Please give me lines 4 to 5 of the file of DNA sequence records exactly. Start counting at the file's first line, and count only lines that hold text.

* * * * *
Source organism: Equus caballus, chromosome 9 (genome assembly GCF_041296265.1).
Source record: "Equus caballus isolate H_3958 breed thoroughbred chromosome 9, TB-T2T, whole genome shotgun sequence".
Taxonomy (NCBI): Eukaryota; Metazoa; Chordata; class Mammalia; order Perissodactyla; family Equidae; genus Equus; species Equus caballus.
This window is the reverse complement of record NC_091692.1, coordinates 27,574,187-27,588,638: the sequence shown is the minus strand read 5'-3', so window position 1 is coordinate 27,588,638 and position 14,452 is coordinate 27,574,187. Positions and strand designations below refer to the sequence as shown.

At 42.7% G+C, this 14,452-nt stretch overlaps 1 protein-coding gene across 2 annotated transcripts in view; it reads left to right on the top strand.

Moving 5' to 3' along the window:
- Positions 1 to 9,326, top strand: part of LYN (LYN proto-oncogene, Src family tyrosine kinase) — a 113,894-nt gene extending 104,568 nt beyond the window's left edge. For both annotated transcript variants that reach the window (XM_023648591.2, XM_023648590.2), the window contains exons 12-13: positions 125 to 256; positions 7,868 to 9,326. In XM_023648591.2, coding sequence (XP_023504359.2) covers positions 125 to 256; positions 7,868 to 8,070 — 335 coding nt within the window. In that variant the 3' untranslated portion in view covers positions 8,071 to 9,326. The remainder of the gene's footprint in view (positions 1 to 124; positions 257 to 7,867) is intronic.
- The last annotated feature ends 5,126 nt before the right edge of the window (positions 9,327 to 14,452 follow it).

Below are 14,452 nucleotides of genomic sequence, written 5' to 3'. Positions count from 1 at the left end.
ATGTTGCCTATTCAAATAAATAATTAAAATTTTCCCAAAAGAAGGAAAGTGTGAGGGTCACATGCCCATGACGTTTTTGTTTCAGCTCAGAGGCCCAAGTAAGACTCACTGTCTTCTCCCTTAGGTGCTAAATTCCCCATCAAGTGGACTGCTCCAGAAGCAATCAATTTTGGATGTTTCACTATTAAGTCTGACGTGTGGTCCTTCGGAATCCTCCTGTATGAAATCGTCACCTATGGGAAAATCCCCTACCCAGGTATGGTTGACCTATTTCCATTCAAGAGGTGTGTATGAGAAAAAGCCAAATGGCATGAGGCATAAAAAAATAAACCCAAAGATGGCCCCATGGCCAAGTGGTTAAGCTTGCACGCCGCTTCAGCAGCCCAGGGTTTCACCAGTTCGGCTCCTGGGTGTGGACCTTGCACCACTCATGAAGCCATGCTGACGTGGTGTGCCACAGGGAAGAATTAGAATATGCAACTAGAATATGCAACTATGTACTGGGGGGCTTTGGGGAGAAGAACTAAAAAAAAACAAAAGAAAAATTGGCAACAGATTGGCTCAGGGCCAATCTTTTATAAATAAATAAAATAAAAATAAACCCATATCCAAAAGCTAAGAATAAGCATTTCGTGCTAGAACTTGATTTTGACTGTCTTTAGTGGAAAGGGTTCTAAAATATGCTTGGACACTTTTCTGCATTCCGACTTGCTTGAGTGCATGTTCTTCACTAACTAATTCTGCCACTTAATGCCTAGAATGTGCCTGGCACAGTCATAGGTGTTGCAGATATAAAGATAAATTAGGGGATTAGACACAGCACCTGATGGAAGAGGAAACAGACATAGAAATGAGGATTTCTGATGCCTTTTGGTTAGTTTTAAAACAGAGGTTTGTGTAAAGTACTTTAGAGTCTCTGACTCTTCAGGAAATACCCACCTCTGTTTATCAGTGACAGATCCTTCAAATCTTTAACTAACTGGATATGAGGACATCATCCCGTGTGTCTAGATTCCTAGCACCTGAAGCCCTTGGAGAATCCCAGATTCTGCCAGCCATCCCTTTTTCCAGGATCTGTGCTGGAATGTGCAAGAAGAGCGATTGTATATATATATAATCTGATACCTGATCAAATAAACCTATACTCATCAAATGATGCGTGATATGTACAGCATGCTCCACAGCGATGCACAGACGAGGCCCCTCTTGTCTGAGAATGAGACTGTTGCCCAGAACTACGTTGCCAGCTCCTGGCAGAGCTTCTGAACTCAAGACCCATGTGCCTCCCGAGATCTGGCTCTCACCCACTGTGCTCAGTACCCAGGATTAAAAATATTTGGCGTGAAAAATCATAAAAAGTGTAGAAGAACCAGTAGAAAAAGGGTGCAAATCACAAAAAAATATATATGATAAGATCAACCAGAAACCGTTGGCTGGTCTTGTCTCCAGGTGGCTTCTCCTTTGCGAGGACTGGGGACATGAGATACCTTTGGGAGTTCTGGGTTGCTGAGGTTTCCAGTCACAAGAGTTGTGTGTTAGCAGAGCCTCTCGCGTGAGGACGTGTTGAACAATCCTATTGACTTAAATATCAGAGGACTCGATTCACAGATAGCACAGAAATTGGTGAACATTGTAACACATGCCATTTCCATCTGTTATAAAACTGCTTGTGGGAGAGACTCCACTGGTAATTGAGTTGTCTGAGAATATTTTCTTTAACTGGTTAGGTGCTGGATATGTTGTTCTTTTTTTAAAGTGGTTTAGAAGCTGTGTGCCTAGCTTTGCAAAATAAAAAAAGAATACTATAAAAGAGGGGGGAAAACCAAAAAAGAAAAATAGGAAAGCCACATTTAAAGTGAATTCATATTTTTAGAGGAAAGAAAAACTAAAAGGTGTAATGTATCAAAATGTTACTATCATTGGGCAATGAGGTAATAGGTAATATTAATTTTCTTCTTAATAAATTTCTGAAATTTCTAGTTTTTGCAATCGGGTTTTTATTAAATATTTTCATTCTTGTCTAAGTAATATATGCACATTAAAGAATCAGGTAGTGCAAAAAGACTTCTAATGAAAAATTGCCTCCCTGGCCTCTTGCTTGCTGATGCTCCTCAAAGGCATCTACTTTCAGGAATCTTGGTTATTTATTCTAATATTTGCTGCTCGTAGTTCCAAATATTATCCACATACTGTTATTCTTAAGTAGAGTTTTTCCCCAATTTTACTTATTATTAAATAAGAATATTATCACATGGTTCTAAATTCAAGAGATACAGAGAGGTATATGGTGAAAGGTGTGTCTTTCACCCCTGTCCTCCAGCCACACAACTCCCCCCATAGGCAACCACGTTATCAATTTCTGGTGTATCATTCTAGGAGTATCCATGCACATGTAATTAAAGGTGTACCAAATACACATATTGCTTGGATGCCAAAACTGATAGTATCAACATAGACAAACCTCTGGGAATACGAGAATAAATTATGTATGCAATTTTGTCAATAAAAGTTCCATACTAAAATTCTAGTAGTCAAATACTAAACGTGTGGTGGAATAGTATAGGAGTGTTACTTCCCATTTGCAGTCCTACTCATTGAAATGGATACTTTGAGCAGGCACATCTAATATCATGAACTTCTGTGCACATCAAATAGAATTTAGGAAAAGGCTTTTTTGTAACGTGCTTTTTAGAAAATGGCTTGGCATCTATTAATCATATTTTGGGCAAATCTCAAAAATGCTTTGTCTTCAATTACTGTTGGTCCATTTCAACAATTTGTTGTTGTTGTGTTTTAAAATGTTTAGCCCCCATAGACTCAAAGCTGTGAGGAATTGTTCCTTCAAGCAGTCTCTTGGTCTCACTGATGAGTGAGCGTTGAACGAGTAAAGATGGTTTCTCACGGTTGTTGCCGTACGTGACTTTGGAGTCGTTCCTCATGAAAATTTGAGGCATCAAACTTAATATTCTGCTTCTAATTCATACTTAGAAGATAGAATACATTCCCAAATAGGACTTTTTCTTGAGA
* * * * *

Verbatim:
This window is the reverse complement of record NC_091692.1, coordinates 27,574,187-27,588,638: the sequence shown is the minus strand read 5'-3', so window position 1 is coordinate 27,588,638 and position 14,452 is coordinate 27,574,187. Positions and strand designations below refer to the sequence as shown.

At 42.7% G+C, this 14,452-nt stretch overlaps 1 protein-coding gene across 2 annotated transcripts in view; it reads left to right on the top strand.